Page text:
Alternatively, use the whole core constraint (
ldm set-core 1 mydomainor
ldm add-core 3 mydomain). The whole-core constraint requires a domain be given its own cores, or the bind operation will fail. This prevents unnoticed sub-optimal configurations.
In most cases the logical domain manager avoids split-core situations even if you allocate fewer than 8 virtual CPUs to a domain. The manager attempts to allocate different cores to different domains even when partial core allocations are used. It is not always possible, though, so the best practice is to allocate entire cores.
For a slightly lengthier writeup, see Best Practices - Core allocation.
- Use Solaris 11 in the control and service domains - Solaris 11 contains functional and performance improvements over Solaris 10 (some will be mentioned below), and will be where future enhancements are made. It is also required to use Oracle VM Manager with SPARC. Guest domains can be a mixture of Solaris 10 and Solaris 11, so there is no problem doing "mix and match" regardless of which version of Solaris is used in the control domain. It is a best practice to deploy Solaris 11 in the control domain even if you haven't upgraded the domains running applications.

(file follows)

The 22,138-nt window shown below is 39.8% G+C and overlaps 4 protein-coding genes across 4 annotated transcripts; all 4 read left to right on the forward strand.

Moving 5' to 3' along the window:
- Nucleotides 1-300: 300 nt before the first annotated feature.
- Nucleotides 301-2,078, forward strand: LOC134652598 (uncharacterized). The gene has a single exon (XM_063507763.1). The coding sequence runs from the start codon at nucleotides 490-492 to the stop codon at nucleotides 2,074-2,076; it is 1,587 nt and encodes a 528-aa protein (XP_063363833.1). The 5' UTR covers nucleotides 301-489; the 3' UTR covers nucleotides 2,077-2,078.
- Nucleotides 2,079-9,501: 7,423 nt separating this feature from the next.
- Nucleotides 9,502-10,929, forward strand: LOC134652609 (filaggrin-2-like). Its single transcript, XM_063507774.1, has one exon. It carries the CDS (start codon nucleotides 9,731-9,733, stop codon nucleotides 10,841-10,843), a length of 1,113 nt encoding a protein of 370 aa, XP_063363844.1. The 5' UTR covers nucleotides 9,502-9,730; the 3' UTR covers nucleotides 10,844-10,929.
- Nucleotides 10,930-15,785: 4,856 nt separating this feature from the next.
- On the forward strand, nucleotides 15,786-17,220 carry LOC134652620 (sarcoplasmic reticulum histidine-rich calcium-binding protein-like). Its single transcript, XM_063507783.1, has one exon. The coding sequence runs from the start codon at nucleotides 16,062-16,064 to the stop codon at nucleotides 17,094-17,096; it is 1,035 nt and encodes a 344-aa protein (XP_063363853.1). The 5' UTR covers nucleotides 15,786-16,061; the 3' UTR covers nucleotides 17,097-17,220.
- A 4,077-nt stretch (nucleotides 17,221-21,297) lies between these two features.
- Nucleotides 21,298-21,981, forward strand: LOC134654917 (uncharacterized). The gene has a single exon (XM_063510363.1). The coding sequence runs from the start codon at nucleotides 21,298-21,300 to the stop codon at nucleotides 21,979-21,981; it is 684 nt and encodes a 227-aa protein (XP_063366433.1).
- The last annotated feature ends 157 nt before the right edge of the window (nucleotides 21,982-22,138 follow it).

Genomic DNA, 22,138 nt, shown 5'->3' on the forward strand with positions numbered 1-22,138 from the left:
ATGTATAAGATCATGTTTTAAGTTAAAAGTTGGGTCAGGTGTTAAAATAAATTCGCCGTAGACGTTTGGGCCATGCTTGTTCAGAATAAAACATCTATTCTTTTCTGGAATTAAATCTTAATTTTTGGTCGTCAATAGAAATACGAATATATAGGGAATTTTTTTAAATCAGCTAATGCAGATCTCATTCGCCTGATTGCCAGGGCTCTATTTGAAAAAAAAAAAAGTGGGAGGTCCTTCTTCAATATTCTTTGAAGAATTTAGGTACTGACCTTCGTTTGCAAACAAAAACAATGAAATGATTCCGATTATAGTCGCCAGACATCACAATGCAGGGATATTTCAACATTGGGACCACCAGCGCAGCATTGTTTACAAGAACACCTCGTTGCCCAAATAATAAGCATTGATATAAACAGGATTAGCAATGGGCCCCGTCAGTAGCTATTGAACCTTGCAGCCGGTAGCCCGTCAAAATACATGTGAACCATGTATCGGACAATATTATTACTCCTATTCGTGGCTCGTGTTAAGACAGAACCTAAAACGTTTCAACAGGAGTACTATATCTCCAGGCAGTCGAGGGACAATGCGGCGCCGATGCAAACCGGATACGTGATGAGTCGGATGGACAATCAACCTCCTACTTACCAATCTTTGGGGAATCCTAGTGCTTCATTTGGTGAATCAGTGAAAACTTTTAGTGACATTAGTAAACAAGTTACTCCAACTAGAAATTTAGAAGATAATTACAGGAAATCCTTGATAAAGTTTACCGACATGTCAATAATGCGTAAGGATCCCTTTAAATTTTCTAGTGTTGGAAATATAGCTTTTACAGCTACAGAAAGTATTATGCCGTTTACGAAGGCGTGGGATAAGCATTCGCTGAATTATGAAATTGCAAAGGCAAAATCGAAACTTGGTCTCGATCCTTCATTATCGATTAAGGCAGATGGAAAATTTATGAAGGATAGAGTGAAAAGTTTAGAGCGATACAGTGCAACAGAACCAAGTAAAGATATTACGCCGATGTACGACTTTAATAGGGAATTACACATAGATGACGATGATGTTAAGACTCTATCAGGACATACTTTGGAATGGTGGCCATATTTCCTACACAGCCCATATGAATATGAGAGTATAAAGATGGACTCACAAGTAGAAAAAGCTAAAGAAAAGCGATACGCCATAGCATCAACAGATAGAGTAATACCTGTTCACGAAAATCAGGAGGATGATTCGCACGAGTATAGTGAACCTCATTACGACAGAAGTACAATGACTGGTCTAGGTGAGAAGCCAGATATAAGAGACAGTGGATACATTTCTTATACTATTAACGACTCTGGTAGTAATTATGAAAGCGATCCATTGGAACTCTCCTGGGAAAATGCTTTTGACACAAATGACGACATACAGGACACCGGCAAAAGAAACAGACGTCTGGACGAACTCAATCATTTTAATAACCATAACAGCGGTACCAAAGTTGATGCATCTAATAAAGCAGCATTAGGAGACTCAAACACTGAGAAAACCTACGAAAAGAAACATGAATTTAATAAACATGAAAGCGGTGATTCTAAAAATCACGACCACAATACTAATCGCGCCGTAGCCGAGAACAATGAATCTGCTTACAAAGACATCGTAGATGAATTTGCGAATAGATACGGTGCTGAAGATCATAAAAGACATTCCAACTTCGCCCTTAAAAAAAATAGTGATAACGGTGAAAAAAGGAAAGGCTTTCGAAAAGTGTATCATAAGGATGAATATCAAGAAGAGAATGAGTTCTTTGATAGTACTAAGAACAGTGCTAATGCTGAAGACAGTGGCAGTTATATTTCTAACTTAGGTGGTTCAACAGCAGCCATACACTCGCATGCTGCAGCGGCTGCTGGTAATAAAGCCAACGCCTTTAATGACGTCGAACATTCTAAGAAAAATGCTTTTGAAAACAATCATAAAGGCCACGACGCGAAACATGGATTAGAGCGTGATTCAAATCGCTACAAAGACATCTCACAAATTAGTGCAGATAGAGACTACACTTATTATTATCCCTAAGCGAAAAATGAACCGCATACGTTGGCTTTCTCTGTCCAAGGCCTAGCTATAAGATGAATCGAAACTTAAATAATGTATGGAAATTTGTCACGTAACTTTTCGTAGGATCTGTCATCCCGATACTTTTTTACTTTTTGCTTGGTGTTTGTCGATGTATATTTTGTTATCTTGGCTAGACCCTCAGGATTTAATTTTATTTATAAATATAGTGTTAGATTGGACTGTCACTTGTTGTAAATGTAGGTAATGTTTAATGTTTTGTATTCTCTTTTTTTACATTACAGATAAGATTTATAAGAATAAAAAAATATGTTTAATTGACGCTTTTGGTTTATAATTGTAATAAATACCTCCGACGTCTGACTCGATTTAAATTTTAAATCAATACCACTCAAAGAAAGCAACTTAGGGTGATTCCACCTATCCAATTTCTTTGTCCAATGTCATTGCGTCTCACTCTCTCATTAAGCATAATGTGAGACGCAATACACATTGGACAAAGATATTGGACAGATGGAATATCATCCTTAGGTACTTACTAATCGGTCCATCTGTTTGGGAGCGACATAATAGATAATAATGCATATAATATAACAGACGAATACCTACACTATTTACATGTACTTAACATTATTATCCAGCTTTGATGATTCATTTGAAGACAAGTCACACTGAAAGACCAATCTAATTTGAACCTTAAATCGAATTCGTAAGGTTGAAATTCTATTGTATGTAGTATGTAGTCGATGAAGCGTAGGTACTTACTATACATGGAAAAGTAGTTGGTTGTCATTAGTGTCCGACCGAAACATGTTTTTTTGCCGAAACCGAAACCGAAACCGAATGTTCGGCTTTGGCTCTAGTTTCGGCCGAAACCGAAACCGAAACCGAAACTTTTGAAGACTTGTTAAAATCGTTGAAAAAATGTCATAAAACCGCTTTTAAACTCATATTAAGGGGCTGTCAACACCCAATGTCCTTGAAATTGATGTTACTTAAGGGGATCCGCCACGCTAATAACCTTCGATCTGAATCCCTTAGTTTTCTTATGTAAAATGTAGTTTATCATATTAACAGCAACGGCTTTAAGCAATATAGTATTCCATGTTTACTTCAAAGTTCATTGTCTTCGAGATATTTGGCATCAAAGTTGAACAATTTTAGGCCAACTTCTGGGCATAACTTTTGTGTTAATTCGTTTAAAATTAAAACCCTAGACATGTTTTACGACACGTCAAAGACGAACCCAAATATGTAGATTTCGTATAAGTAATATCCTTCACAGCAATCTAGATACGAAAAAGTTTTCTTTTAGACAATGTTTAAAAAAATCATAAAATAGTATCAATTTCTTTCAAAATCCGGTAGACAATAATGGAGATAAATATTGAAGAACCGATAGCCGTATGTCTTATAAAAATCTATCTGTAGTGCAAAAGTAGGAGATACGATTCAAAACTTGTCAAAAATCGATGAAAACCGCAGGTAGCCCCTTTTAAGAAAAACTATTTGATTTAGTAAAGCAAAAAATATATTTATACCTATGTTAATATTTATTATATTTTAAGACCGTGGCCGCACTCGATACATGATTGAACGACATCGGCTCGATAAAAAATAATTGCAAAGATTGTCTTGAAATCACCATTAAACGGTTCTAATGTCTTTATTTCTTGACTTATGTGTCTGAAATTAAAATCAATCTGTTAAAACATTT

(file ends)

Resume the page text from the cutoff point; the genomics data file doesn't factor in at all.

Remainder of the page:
NUMA latency - Servers with more than one CPU socket, such as a T4-4, have
non-uniform memory access (NUMA) latency between CPUs and RAM. "Local" memory
access from CPUs on the same socket has lower latency than "remote". This can have
an effect on applications, especially those with large memory footprints that do
not fit in cache, or are otherwise sensitive to memory latency.
Starting with release 3.0, the logical domains manager attempts to bind domains to CPU cores and RAM locations on the same CPU socket, making all memory references local. If this is not possible because of the domain's size or prior core assignments, the domain manager tries to distribute CPU core and RAM equally across sockets to prevent an unbalanced configuration. This optimization is automatically done at domain bind time, so subsequent reallocation of CPUs and memory may not be optimal. Keep in mind that that this does not apply to single board servers, like a T4-1. In many cases, the best practice is to do nothing special.